It is derived from peanuts which contain a lot of fat, to begin with. A lot of peanut butter brands also add additional fat for flavor, taste, and texture.
Guinea pigs cannot handle much fat in their diet and it is known to cause digestive distress which leads to diarrhea and dehydration.
Carbohydrate and Sugar
There are 20 g of carbs with 9g of which coming from sugar in 100g of peanut butter.
Again, taking a tablespoon quantity, it’s still 3g of carbohydrates and 1g of sugar respectively.
While this can provide humans with the energy it’s too much for a guinea pig to consume, process, and handle.
Protein is equally high, 25g of protein in 100g of peanut butter and 4g in a tablespoon.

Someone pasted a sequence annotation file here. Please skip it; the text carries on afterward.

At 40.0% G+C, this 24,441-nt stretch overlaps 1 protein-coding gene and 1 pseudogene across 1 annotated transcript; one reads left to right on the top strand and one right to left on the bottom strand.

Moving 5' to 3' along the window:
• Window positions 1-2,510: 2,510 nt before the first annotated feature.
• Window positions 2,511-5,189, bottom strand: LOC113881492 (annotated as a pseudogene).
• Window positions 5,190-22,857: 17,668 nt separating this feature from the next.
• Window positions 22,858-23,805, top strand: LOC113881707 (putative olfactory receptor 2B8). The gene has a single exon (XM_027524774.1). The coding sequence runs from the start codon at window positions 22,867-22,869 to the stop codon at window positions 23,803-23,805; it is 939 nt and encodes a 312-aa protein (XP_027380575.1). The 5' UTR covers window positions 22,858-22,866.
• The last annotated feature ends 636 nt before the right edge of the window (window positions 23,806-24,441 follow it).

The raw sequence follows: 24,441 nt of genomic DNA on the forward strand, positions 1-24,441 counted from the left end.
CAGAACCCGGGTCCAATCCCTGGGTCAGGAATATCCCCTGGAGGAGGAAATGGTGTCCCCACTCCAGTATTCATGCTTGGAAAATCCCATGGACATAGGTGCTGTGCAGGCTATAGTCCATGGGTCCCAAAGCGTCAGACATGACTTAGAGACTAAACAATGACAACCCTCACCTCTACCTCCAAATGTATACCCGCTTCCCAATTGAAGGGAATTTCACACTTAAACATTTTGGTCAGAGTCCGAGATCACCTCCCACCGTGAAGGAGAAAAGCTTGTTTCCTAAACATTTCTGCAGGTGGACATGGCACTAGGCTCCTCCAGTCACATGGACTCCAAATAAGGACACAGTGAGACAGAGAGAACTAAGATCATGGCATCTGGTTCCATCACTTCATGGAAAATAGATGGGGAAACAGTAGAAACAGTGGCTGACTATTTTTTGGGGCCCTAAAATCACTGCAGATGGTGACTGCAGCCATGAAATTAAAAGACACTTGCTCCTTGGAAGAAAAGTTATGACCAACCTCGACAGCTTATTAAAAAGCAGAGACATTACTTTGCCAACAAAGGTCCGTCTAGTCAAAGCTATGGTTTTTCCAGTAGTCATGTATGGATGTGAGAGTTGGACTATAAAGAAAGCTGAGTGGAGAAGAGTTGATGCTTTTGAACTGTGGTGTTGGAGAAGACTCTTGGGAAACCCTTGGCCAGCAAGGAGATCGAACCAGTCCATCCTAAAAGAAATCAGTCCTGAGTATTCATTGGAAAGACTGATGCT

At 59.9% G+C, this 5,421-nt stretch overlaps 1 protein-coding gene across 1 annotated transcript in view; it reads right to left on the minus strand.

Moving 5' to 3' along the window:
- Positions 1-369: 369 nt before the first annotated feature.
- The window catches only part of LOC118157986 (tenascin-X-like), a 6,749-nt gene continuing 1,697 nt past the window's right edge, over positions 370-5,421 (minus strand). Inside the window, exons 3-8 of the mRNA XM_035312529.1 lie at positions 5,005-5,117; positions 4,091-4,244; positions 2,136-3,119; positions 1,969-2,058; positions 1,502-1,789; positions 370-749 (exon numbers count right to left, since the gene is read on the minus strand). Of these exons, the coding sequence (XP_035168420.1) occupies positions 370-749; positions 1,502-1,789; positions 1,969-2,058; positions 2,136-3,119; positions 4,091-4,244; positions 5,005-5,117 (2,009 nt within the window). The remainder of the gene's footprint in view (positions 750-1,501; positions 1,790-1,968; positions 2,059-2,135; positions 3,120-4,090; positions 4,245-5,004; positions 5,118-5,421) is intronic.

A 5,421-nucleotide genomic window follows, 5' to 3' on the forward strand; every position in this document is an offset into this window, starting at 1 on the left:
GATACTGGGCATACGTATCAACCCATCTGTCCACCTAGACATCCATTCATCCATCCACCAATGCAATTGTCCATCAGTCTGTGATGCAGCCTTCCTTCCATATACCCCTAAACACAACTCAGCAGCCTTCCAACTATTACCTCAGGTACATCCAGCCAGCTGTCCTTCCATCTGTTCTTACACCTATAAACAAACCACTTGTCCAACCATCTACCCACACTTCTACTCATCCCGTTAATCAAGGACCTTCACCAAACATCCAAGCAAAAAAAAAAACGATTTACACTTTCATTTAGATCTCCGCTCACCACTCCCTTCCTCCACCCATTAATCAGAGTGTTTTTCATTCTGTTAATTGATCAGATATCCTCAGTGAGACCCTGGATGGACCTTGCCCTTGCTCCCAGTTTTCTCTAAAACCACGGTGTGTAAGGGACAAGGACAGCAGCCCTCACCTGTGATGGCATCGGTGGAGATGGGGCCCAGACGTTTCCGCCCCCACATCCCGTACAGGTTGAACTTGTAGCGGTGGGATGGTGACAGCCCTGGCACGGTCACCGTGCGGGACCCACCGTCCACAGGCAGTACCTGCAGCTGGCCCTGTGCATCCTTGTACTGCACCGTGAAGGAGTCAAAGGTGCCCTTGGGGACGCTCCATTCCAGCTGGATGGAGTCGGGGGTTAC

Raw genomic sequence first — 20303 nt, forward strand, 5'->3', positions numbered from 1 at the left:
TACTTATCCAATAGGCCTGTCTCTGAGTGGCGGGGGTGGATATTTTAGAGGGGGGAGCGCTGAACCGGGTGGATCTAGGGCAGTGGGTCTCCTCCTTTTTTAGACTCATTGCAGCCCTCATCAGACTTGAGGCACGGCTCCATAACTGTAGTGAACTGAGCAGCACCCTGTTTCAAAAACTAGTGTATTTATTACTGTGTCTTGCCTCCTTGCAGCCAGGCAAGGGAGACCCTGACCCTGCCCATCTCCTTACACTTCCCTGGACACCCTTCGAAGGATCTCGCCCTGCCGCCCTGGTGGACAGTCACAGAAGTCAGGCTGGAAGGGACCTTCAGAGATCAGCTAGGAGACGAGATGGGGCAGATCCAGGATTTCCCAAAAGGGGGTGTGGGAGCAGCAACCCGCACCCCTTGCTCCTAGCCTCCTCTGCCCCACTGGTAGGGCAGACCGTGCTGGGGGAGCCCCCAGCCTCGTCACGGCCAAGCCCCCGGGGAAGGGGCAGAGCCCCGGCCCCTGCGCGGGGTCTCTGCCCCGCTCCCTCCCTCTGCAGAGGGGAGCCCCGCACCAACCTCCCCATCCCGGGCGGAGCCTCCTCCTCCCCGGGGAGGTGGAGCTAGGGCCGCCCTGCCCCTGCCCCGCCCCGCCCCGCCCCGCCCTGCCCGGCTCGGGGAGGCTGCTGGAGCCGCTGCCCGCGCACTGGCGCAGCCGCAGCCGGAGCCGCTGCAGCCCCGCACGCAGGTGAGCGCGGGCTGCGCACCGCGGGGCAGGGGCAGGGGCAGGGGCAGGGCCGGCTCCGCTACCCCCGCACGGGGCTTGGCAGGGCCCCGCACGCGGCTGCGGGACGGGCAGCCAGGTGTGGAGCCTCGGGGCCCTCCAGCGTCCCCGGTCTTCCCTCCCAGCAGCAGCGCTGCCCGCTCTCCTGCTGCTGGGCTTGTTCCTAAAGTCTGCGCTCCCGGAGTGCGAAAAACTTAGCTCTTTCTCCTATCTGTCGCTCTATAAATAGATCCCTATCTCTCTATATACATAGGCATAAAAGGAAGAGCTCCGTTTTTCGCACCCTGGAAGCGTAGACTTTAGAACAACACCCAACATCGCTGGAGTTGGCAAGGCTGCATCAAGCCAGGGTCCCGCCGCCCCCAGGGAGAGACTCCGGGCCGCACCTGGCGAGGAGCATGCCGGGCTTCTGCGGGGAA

Too much salt in a guinea pigs diet can lead to negative health outcomes including bladder and/or kidney stones.
This is why salt licks are not recommended nor do you see guinea pig owners buying and using them.
Salt is naturally high and is an added ingredient of peanut butter so you would do best to avoid feeding it to your cavy.
Risks to Consider When Feeding Peanut Butter To Guinea Pigs
Now that we have looked at the nutritional content of peanut butter, within different serving contexts, let us now further explore some of the negative health complications that could arise from persistent feeding of peanut butter whether too frequently or too high a quantity.
Remember, for the most part, this is not a food that you should be feeding to your guinea pigs. Even as a treat.
With a lot of great and affordable treats on Amazon, it is not something that you should need to ever feed.
As mentioned above, peanut butter is very caloric.